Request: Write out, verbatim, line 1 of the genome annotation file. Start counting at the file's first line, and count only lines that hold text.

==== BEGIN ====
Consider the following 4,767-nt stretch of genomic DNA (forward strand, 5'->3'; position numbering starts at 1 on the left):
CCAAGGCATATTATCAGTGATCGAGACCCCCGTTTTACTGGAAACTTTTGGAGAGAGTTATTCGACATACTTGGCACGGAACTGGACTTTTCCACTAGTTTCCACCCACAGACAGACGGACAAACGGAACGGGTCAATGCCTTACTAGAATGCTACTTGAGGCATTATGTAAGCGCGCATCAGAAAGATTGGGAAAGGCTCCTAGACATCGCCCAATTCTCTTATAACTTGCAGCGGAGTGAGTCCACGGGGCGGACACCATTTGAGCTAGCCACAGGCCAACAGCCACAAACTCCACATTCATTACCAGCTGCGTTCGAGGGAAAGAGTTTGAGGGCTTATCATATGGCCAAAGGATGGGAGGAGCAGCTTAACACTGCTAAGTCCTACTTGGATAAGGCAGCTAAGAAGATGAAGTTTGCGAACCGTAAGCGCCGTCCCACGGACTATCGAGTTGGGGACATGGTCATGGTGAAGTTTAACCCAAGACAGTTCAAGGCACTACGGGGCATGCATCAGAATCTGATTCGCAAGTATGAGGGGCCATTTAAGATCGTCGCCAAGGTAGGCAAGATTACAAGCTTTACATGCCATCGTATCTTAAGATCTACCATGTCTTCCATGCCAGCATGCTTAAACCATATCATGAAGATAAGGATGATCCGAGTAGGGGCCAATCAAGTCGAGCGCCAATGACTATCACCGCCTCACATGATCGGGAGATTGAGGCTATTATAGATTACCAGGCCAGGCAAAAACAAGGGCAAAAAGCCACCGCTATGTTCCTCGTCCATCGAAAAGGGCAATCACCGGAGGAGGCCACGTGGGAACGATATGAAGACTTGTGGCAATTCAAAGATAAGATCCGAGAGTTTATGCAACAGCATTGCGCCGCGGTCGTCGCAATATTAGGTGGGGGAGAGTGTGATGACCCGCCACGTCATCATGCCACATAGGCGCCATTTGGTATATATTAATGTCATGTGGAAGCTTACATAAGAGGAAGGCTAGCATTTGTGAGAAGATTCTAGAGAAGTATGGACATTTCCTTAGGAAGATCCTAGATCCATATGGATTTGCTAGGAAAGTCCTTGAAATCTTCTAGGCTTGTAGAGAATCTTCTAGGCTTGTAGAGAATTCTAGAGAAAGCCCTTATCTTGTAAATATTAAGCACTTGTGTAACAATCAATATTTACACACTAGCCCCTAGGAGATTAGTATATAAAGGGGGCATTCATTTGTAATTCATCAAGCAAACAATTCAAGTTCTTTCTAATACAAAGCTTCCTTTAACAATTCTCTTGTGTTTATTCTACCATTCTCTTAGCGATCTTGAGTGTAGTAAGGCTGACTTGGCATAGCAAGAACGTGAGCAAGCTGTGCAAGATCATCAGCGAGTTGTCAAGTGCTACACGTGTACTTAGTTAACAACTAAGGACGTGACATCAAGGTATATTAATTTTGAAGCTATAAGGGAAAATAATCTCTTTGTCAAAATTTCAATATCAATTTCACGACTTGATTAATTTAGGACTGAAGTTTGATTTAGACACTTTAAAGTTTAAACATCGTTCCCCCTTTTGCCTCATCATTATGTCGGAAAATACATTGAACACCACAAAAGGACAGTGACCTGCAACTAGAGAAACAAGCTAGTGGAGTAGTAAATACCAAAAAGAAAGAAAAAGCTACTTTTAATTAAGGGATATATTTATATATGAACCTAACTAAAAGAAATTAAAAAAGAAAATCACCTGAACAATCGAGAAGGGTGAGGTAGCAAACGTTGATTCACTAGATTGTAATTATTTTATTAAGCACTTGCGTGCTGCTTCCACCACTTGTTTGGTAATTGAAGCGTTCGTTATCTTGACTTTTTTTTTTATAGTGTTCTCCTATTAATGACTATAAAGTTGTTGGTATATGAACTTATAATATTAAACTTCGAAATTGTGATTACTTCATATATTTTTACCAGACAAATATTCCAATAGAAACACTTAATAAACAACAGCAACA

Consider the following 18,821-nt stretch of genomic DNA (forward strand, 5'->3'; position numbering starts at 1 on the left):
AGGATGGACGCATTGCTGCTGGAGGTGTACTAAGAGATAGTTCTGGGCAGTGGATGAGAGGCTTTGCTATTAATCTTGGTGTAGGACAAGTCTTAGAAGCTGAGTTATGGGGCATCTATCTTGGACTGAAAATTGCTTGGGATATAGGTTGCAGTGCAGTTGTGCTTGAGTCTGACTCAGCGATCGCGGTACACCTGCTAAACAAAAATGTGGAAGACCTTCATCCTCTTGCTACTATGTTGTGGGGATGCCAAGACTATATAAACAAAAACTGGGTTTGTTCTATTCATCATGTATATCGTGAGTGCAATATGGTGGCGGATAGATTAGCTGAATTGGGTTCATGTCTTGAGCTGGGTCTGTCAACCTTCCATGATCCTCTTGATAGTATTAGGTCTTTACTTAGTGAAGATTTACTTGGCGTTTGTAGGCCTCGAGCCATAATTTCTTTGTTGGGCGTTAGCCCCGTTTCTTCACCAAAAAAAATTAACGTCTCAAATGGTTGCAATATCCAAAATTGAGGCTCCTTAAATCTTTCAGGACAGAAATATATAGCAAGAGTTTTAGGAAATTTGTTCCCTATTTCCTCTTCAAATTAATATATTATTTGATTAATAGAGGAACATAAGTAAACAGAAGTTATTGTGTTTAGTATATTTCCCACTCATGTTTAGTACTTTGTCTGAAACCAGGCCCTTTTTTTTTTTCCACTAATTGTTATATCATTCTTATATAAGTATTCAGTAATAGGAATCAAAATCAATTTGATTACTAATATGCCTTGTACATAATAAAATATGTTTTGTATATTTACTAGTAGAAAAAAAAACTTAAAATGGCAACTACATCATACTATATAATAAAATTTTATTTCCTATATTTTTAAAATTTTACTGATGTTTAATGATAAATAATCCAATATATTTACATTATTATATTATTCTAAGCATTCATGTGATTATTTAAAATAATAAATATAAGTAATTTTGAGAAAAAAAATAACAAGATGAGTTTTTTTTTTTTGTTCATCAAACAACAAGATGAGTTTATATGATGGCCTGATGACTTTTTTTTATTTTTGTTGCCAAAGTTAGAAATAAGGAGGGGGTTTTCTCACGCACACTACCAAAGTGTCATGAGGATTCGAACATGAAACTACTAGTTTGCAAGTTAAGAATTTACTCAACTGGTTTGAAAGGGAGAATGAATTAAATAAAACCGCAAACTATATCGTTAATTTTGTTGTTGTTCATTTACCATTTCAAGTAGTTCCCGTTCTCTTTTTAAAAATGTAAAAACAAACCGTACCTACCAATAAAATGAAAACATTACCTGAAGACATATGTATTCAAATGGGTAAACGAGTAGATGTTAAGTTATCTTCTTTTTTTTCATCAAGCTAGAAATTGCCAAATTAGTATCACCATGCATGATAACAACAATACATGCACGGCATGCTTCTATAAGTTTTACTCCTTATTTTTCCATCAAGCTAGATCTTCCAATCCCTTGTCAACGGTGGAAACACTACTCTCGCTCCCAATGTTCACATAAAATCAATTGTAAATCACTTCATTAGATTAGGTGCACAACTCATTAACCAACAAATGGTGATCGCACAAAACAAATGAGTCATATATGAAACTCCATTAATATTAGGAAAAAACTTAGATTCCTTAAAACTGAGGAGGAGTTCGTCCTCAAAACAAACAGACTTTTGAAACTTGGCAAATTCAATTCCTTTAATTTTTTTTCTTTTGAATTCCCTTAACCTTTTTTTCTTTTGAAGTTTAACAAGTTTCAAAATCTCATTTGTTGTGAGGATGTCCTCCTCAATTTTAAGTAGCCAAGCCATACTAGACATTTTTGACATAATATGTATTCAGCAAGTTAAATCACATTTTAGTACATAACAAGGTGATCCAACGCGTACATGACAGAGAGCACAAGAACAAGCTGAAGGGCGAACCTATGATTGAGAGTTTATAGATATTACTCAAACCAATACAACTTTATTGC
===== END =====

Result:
Consider the following 4,767-nt stretch of genomic DNA (forward strand, 5'->3'; position numbering starts at 1 on the left):